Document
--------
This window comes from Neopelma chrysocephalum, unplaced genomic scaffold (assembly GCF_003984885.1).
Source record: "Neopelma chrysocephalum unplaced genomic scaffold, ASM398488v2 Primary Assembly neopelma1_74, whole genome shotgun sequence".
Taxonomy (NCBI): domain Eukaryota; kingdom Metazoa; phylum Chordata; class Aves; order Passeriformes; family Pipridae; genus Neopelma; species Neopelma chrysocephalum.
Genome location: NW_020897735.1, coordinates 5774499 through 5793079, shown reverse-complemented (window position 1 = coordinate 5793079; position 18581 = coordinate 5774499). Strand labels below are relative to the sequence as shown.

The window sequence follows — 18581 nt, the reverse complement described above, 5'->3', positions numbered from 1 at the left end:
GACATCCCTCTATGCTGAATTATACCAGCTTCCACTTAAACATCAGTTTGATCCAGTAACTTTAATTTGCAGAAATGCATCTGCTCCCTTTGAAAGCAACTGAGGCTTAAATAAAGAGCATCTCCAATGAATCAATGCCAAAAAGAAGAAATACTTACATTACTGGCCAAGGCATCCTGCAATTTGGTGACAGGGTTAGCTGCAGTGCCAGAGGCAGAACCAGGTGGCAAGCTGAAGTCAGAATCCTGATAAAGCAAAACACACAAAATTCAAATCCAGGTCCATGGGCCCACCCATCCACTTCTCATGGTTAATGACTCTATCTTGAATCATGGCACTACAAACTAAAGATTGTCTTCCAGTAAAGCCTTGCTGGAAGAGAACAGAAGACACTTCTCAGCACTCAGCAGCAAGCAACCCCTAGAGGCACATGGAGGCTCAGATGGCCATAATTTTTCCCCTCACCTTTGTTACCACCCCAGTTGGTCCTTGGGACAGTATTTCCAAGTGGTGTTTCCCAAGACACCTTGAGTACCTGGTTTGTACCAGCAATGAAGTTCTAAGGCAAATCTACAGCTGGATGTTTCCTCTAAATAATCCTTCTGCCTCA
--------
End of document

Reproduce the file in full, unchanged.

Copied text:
This window comes from Neopelma chrysocephalum, unplaced genomic scaffold (assembly GCF_003984885.1).
Source record: "Neopelma chrysocephalum unplaced genomic scaffold, ASM398488v2 Primary Assembly neopelma1_74, whole genome shotgun sequence".
Taxonomy (NCBI): domain Eukaryota; kingdom Metazoa; phylum Chordata; class Aves; order Passeriformes; family Pipridae; genus Neopelma; species Neopelma chrysocephalum.
Genome location: NW_020897735.1, coordinates 5774499 through 5793079, shown reverse-complemented (window position 1 = coordinate 5793079; position 18581 = coordinate 5774499). Strand labels below are relative to the sequence as shown.

The window sequence follows — 18581 nt, the reverse complement described above, 5'->3', positions numbered from 1 at the left end:
GACATCCCTCTATGCTGAATTATACCAGCTTCCACTTAAACATCAGTTTGATCCAGTAACTTTAATTTGCAGAAATGCATCTGCTCCCTTTGAAAGCAACTGAGGCTTAAATAAAGAGCATCTCCAATGAATCAATGCCAAAAAGAAGAAATACTTACATTACTGGCCAAGGCATCCTGCAATTTGGTGACAGGGTTAGCTGCAGTGCCAGAGGCAGAACCAGGTGGCAAGCTGAAGTCAGAATCCTGATAAAGCAAAACACACAAAATTCAAATCCAGGTCCATGGGCCCACCCATCCACTTCTCATGGTTAATGACTCTATCTTGAATCATGGCACTACAAACTAAAGATTGTCTTCCAGTAAAGCCTTGCTGGAAGAGAACAGAAGACACTTCTCAGCACTCAGCAGCAAGCAACCCCTAGAGGCACATGGAGGCTCAGATGGCCATAATTTTTCCCCTCACCTTTGTTACCACCCCAGTTGGTCCTTGGGACAGTATTTCCAAGTGGTGTTTCCCAAGACACCTTGAGTACCTGGTTTGTACCAGCAATGAAGTTCTAAGGCAAATCTACAGCTGGATGTTTCCTCTAAATAATCCTTCTGCCTCA